Many knowledgeable rose folks in Birmingham say that President’s Day in mid- February is the optimum time to prune roses. Others say we should “prune roses when the forsythia blooms.” Well, here we are at the beginning of March, the forsythia is (almost) blooming, and life has gotten in the way of my rose duties…
If you haven’t pruned your roses yet, it’s not the end of the world. They’ll be just fine if they’re not pruned exactly on President’s Day. (Trust me on this; I generally miss this date each year.) So, on the next nice day, put it on your list of to-dos. My plan each spring is to clean out any old mulch in the perennial/annual beds that my roses are in before pruning. When I’m done pruning and cleaning out the beds, I’ll remulch everything. This helps cut down on any old, diseased material in the garden.
Preventing disease problems by providing better air circulation through your shrub or climbing rose is the primary reason for pruning them, along with encouraging new growth and better flowering. When you’re finished, your roses should also generally be more open and a better shape than when you started.
Always use clean, sharp pruners and, if the canes are large, loppers and wear long sleeves and gauntlet gloves. It’s good pruning practice to also wipe the cutting surface of your pruners with either rubbing alcohol or a 10% bleach solution to avoid the spread of disease.
Begin by taking a look at the rose. Do you see gray, dead canes? Cut those out first. Depending on the winter, there may be quite a few dead canes or there might not be many at all. This is always the first place to start with any pruning task.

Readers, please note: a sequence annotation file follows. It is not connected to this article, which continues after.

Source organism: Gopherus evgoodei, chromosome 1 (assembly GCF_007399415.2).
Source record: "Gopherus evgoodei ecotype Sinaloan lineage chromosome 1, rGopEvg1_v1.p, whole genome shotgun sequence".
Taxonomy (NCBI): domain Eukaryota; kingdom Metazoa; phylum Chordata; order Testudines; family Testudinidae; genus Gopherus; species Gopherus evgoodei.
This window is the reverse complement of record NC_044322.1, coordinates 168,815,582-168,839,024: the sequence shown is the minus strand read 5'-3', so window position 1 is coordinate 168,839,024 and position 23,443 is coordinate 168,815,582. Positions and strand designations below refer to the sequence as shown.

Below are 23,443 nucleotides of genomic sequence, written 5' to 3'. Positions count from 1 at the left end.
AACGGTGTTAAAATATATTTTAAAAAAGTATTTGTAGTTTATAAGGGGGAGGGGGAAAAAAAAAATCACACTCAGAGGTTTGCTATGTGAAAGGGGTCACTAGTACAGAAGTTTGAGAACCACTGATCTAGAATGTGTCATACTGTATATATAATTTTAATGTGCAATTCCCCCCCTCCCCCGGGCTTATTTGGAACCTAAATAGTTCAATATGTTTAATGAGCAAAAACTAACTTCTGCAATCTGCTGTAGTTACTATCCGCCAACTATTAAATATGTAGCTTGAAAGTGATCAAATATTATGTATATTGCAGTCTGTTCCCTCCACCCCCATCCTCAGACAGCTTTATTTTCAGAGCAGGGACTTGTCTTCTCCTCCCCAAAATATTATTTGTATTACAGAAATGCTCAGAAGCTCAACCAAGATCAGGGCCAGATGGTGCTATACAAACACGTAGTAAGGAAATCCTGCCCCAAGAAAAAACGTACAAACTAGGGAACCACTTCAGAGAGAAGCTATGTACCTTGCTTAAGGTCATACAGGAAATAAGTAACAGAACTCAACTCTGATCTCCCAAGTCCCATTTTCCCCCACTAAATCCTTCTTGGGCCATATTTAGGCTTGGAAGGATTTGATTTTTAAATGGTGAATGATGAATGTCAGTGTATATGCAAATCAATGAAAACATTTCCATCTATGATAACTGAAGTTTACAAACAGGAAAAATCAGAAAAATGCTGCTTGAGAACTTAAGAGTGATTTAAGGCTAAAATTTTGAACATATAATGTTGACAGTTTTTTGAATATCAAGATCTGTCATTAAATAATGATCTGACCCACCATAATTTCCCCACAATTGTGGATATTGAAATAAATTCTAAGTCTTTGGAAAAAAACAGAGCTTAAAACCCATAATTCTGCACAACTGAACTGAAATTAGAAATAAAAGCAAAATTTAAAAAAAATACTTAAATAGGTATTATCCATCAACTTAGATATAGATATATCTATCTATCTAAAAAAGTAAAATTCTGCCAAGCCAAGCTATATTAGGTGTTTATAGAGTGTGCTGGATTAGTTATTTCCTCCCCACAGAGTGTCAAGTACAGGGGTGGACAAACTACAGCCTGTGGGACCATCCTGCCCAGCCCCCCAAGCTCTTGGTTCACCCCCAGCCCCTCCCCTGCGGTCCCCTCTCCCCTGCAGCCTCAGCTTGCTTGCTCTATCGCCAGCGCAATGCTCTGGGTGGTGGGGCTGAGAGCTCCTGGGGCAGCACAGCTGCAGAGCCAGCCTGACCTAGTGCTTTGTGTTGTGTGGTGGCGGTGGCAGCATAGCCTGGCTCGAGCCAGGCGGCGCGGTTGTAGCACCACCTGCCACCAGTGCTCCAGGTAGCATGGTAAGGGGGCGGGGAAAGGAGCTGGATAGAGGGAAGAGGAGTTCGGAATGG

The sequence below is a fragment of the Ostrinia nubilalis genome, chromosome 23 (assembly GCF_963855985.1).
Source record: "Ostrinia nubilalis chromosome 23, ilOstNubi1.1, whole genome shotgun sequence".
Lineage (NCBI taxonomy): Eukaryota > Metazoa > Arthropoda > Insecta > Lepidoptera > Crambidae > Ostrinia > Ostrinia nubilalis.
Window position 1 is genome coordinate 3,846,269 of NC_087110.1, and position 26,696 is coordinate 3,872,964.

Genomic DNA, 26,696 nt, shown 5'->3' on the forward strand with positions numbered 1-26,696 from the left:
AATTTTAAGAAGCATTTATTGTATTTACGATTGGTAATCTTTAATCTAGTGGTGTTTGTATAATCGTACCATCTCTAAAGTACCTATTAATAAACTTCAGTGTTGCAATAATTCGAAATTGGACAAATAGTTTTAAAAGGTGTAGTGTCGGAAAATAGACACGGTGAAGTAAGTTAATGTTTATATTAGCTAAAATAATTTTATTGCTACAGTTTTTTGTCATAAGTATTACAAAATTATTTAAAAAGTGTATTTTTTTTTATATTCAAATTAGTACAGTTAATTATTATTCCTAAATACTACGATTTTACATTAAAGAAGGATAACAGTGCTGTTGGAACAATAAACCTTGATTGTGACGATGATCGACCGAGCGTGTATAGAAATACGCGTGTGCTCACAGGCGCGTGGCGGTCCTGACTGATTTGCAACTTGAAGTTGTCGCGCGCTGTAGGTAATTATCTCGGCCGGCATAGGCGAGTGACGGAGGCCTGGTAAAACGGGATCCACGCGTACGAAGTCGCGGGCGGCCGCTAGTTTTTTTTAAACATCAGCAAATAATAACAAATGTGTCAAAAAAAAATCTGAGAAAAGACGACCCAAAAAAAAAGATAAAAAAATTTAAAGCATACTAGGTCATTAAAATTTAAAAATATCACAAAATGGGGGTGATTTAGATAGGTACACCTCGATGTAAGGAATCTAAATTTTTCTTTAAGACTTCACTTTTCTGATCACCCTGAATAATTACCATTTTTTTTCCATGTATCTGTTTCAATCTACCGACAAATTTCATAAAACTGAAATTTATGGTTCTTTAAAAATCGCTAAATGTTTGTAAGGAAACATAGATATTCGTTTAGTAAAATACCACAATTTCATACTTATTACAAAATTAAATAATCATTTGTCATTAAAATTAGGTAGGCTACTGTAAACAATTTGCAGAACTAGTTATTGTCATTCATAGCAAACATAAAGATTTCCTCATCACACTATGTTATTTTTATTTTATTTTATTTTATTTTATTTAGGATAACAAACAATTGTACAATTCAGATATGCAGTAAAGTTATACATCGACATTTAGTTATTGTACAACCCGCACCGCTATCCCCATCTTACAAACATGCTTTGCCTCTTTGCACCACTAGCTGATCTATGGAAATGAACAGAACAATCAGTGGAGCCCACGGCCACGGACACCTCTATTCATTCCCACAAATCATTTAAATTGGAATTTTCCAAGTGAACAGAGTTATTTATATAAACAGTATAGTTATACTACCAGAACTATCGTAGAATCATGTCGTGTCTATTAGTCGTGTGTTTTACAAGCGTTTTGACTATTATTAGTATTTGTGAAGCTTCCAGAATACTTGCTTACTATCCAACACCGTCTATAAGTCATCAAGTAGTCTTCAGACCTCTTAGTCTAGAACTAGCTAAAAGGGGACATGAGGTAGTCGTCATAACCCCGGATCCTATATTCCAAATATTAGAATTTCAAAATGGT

Take a look at the base of the shrub. Do you see “suckers” – green shoots coming straight up from the very base of the shrub? Cut those out next.
Okay, you’ve removed dead branches and suckers. Next, cut out any weak or twiggy branches thinner than a pencil. What you’re trying to do is thin out the entire shrub, improving air circulation which should help in reducing common disease problems.
Step back and take another look. The shrub should be looking a bit smaller. Now select 4-6 of the remaining canes and cut them back to a height of 1′-4′. Look closely at the stems before you cut and you’ll see buds. Make your cut at a 45 degree angle, just above (about 1/4″) an outward facing bud. This is important to remember because, once again, the goal is to create outward growth for better air circulation through the plant. It’s all about preventing disease problems. What you’re left with when you’re done should be a well shaped, open shrub.
Rosarians also say that climbing roses need minimal pruning at this time of year. So, if you have any climbing roses, prune to remove dead or winter damaged canes; then prune them lightly after their initial spring bloom to control their size.
Many of you have the antique shrub roses such as Rosea chinensis ‘Mutabilis’ Butterfly Rose. These old fashioned roses need a light trimming; prune about 1/3 of the growth in the spring and then lightly groom them throughout the growing season.
For all of you who have the ubiquitous ‘Knockout’ roses, they are incredibly vigorous growers. They can easily be cut back by half or more after doing the usual pruning out of dead canes and twiggy growth.
The pictures here show a yellow ‘Knockout’ rose that I really need to move out of this bed; but, since it seems to still be here (Life got in the way of moving it too.), I have decided to cut it back quite severely. I bet by the end of summer it will still be enormous! (As a side note, I clearly remember, when the ‘Knockout’ series of roses came out, the height given at maturity was 3 feet. How wrong that was!) Here you see the before and after pictures.
Now that the roses are pruned, I will mix up some Haven Moo Poo Tea (We’ve just started carrying it.) for a good organic boost. Then the fresh layer of shredded bark mulch is added to finish the beds.
Another excellent link on pruning roses can be found in this article from the Jefferson County Extension Service. See it HERE.
This is one of those garden tasks that takes a bit of time but, in the end, is well worth the effort!